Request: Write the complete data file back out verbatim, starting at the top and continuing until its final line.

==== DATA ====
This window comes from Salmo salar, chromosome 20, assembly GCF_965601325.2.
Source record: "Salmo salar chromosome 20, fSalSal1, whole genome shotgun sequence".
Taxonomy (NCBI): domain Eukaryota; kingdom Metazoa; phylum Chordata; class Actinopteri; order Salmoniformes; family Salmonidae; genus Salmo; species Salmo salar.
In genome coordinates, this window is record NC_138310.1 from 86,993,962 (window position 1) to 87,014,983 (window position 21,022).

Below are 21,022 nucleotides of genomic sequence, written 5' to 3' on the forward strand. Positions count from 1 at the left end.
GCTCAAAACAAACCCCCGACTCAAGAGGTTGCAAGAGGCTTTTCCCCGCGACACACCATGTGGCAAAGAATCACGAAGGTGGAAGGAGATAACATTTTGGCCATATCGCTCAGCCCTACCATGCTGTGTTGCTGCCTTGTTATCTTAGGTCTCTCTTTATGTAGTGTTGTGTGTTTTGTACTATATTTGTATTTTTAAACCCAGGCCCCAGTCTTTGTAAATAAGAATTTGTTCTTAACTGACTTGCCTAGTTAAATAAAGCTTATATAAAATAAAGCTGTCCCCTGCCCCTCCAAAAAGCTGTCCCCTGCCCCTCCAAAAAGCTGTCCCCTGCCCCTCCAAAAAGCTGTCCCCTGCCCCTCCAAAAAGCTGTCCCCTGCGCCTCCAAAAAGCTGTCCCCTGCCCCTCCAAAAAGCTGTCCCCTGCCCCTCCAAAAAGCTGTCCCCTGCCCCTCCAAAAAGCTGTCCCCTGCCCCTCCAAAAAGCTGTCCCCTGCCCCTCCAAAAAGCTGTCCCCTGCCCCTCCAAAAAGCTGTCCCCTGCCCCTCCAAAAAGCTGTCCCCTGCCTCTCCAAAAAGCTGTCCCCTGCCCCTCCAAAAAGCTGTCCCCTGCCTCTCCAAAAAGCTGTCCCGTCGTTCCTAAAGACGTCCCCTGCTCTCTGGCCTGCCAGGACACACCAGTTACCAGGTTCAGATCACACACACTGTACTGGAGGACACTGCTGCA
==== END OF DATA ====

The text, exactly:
This window comes from Salmo salar, chromosome 20, assembly GCF_965601325.2.
Source record: "Salmo salar chromosome 20, fSalSal1, whole genome shotgun sequence".
Taxonomy (NCBI): domain Eukaryota; kingdom Metazoa; phylum Chordata; class Actinopteri; order Salmoniformes; family Salmonidae; genus Salmo; species Salmo salar.
In genome coordinates, this window is record NC_138310.1 from 86,993,962 (window position 1) to 87,014,983 (window position 21,022).

Below are 21,022 nucleotides of genomic sequence, written 5' to 3' on the forward strand. Positions count from 1 at the left end.
GCTCAAAACAAACCCCCGACTCAAGAGGTTGCAAGAGGCTTTTCCCCGCGACACACCATGTGGCAAAGAATCACGAAGGTGGAAGGAGATAACATTTTGGCCATATCGCTCAGCCCTACCATGCTGTGTTGCTGCCTTGTTATCTTAGGTCTCTCTTTATGTAGTGTTGTGTGTTTTGTACTATATTTGTATTTTTAAACCCAGGCCCCAGTCTTTGTAAATAAGAATTTGTTCTTAACTGACTTGCCTAGTTAAATAAAGCTTATATAAAATAAAGCTGTCCCCTGCCCCTCCAAAAAGCTGTCCCCTGCCCCTCCAAAAAGCTGTCCCCTGCCCCTCCAAAAAGCTGTCCCCTGCCCCTCCAAAAAGCTGTCCCCTGCGCCTCCAAAAAGCTGTCCCCTGCCCCTCCAAAAAGCTGTCCCCTGCCCCTCCAAAAAGCTGTCCCCTGCCCCTCCAAAAAGCTGTCCCCTGCCCCTCCAAAAAGCTGTCCCCTGCCCCTCCAAAAAGCTGTCCCCTGCCCCTCCAAAAAGCTGTCCCCTGCCCCTCCAAAAAGCTGTCCCCTGCCTCTCCAAAAAGCTGTCCCCTGCCCCTCCAAAAAGCTGTCCCCTGCCTCTCCAAAAAGCTGTCCCGTCGTTCCTAAAGACGTCCCCTGCTCTCTGGCCTGCCAGGACACACCAGTTACCAGGTTCAGATCACACACACTGTACTGGAGGACACTGCTGCA